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"It's hard because you have to think backward and save all the lights," Rita Rust says. "With other mediums you can just add them on at some point."
Arts and Entertainment Wednesday, Aug. 20, 2014 7 years ago

'Guiding Light'

by: Mallory Gnaegy A&E Editor

A Winslow Homer print hangs on the wall of Rita Rust’s studio. It’s a moody, marine watercolor of a boat. The dark piece is a stark opposite of the light-flooded loft studio of her home, with its cheerful robin’s egg blue-painted wooden floors where she spends her days painting barefoot. 

The bohemian-dressed woman walks over and points out Homer’s strokes.

“There’s one, two, three, four — and that’s it,” she says of the water portion. “It’s so simple.”

 The piece used to hang at her parents’ home when she was young. She had the same admiration for it as a little girl as she does now, a 58-year-old Sarasota-based professional watercolorist.

“I can still look at it and go, ‘Aghh,’” she says. “It’s just amazing.”

Rust remembers staring at the piece when she was a girl. She remembers that’s when it happened — that’s when she fell for watercolor.

Rust has always loved art, and though she doesn’t remember it, a childhood friend told her all she wanted to do as a little girl was paint mermaids. In high school, she never had a teacher who could demonstrate watercolor techniques. And her parents weren’t keen on her studying art in college. She took a few classes, but they never satisfied her watercolor needs — she learned the basics and drew with charcoal.

She majored in English, became a graphic artist and moved to New York. It was her way of showing her father she could make a living as an artist.

“I’m kind of stubborn in that way,” Rust says with a chuckle.

She takes a sip from a Wonder Woman coffee mug at her lace-covered dining room table. Her home is painted in calming hues of teal, and world music is playing.

There’s more of her work on the walls than the artist would like. But the economy’s downturn resulted in fewer paintings sold even though she was producing the same amount. But 2014 has been the best year for sales since pre-2008.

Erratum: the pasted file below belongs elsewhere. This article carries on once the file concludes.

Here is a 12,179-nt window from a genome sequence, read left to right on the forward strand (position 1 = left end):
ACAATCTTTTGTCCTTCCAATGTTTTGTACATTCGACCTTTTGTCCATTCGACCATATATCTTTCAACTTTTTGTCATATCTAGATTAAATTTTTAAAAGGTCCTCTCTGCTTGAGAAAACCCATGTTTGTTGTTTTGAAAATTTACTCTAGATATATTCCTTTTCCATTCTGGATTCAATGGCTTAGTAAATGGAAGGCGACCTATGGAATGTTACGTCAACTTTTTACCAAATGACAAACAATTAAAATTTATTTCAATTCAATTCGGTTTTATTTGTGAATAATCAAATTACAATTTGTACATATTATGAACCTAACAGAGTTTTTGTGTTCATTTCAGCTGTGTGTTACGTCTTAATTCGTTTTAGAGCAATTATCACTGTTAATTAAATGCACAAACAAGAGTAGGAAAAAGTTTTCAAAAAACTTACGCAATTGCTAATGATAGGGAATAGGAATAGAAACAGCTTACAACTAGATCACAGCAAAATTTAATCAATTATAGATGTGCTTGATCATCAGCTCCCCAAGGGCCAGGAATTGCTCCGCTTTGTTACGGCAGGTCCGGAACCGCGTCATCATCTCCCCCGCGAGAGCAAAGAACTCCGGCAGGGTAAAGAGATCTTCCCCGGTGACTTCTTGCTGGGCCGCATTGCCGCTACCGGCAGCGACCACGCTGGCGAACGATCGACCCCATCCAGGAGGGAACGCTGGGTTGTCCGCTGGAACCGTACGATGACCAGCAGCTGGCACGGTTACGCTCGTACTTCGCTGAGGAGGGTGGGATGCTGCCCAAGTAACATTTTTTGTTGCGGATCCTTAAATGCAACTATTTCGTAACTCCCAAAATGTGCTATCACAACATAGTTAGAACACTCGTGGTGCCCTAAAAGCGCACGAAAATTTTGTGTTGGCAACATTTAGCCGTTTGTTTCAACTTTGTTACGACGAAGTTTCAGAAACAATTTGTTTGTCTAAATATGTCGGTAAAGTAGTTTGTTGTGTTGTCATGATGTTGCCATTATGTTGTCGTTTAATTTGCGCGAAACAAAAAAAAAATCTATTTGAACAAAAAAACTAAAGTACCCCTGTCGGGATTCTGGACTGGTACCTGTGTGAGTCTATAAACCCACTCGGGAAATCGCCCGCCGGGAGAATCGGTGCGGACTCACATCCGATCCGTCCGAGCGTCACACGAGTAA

She explains it wasn’t until she and her husband moved to Sarasota and their daughter was in school that she decided to take a watercolor class at Ringling College of Art and Design. She can’t remember the year — it was probably the early ’90s.

Her teacher was Herbie Rose, a famous Jamaican watercolorist based north of Sarasota.

“When you see his watercolor demonstrations, you see magic,” she says of his class.

Rose used to take a group of students on trips to his native Jamaica; Rust went to Jamaica soon after her first class with Rose. Rust visited Jamaica eight times with Rose and other students and once on her own for her 50th birthday.

The group, which changed every year, stayed in an old hotel atop a mountain in Port Antonio on the northeastern coast of Jamaica. The Blue Mountains were on one side, and the blue water on the other.
She’d paint all day en plein air and swim, snorkel and climb the mountains. In the evenings, the group members would critique one another’s work.

The hotel isn’t there any more. Rose is older, and the groups no longer visit Jamaica. But the experience was instrumental in Rust’s training.

These days (but not August, because it’s too hot), she paints en plein air with the Light Chasers — a group of artists who paint landscapes around Sarasota on Thursdays. She volunteers at Art Uptown Gallery, where she’s also the exhibitions coordinator, and is a member of Florida Suncoast Watercolor Society.

Rust paints other things aside from landscapes — she has a piece she painted of a woman vendor at the Siesta Key drum circle that perfectly captures the spirit and energy of the event. But mostly, she’s drawn to nature because of the way light filters through it and shines on it.

“It’s a lot about the light,” she says.

In Nantucket, where her husband’s family has a home, the light is a little more muted than in Florida. In Illinois, where her parents live and where she spends part of her summer, the cornfields have blues and golds. But the light is most intense in Jamaica.

When she’s not outside painting, she paints from photos or sketches. Rust paints between 11 a.m. and 4 p.m. daily — but the time can vary. Occasionally, her husband, Terry McGannon, executive director of Meals on Wheels, gets home from work at 7 p.m. and she’s still busily painting.

She says the best paintings take her only four hours — the kind of painting where it’s meditative because her brain isn’t in a thinking state; there’s nothing on her mind.

“When you get in that zone,” she says, “it’s why art becomes addictive. You get in that zone and everything goes away.”


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